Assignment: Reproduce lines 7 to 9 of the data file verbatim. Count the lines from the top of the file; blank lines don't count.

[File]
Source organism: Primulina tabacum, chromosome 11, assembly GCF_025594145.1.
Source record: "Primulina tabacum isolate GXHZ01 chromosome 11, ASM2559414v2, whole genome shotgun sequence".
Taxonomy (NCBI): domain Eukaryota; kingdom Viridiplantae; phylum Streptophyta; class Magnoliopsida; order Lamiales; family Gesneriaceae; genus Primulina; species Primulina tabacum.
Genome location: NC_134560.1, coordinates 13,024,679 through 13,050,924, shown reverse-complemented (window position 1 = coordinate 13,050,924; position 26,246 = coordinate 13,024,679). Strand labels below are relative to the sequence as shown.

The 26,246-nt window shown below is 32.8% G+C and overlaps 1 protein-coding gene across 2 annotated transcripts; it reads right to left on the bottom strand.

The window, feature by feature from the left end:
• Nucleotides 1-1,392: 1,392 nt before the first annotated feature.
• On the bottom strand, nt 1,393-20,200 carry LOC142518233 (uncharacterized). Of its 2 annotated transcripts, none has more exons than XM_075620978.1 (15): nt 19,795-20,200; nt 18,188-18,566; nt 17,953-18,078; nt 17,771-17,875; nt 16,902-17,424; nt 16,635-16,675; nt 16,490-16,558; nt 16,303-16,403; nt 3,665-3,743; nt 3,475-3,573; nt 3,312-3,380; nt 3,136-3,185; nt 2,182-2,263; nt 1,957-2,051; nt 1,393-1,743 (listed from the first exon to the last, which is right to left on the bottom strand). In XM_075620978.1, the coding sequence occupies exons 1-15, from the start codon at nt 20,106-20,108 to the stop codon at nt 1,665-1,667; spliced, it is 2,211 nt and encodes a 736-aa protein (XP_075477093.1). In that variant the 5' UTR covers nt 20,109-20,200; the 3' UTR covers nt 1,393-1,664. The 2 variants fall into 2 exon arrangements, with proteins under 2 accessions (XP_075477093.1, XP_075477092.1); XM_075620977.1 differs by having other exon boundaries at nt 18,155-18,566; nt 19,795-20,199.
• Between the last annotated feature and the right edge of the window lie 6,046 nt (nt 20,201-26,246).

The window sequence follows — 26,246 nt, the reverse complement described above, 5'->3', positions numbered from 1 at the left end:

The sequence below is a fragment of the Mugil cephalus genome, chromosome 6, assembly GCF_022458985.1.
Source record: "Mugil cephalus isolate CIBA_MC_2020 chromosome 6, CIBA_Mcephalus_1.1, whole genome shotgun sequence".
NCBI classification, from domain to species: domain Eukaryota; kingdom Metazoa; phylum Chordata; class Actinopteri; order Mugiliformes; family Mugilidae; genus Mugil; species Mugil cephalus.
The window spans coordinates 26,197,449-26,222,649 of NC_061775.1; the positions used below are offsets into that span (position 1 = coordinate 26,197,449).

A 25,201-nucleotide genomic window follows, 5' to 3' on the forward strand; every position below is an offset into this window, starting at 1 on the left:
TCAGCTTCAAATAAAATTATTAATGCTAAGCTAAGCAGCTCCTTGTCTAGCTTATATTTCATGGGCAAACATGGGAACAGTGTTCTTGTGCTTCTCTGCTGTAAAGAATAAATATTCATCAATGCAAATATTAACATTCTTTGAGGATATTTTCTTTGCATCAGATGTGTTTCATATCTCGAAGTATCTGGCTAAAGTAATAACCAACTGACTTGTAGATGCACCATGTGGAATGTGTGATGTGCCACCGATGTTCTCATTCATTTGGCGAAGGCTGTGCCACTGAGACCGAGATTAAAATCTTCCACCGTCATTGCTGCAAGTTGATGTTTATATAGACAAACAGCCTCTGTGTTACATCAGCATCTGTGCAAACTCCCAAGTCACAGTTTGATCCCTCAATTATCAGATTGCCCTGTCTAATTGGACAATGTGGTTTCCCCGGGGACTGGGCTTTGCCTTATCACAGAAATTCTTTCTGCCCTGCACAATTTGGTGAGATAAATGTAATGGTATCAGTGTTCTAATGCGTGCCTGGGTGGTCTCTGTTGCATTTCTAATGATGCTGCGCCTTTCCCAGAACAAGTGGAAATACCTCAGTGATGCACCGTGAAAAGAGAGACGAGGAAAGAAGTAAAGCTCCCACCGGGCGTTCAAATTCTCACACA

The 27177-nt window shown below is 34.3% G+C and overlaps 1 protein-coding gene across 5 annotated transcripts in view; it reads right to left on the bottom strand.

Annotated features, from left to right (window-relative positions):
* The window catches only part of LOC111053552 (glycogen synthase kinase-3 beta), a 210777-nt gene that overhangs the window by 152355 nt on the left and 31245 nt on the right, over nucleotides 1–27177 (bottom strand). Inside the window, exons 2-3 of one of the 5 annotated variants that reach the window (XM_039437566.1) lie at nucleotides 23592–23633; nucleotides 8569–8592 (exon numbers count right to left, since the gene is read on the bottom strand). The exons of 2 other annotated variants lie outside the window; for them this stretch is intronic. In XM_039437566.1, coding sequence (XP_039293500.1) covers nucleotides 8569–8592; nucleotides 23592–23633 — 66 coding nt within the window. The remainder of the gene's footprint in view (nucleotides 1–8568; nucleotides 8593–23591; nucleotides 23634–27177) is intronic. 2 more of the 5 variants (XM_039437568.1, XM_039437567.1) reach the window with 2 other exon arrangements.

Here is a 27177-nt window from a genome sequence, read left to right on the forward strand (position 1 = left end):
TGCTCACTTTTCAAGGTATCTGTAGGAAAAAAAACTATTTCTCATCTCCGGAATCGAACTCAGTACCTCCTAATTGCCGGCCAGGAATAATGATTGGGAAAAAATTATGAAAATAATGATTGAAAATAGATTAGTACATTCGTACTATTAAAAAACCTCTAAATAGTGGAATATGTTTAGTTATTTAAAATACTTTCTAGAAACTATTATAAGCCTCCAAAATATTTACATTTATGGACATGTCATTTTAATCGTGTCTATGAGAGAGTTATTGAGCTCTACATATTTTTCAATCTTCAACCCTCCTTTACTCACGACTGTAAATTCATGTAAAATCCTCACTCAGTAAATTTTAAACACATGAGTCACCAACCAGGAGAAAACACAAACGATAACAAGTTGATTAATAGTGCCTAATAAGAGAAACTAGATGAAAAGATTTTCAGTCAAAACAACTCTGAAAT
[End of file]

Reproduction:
• Nucleotides 1-1,392: 1,392 nt before the first annotated feature.
• On the bottom strand, nt 1,393-20,200 carry LOC142518233 (uncharacterized). Of its 2 annotated transcripts, none has more exons than XM_075620978.1 (15): nt 19,795-20,200; nt 18,188-18,566; nt 17,953-18,078; nt 17,771-17,875; nt 16,902-17,424; nt 16,635-16,675; nt 16,490-16,558; nt 16,303-16,403; nt 3,665-3,743; nt 3,475-3,573; nt 3,312-3,380; nt 3,136-3,185; nt 2,182-2,263; nt 1,957-2,051; nt 1,393-1,743 (listed from the first exon to the last, which is right to left on the bottom strand). In XM_075620978.1, the coding sequence occupies exons 1-15, from the start codon at nt 20,106-20,108 to the stop codon at nt 1,665-1,667; spliced, it is 2,211 nt and encodes a 736-aa protein (XP_075477093.1). In that variant the 5' UTR covers nt 20,109-20,200; the 3' UTR covers nt 1,393-1,664. The 2 variants fall into 2 exon arrangements, with proteins under 2 accessions (XP_075477093.1, XP_075477092.1); XM_075620977.1 differs by having other exon boundaries at nt 18,155-18,566; nt 19,795-20,199.
• Between the last annotated feature and the right edge of the window lie 6,046 nt (nt 20,201-26,246).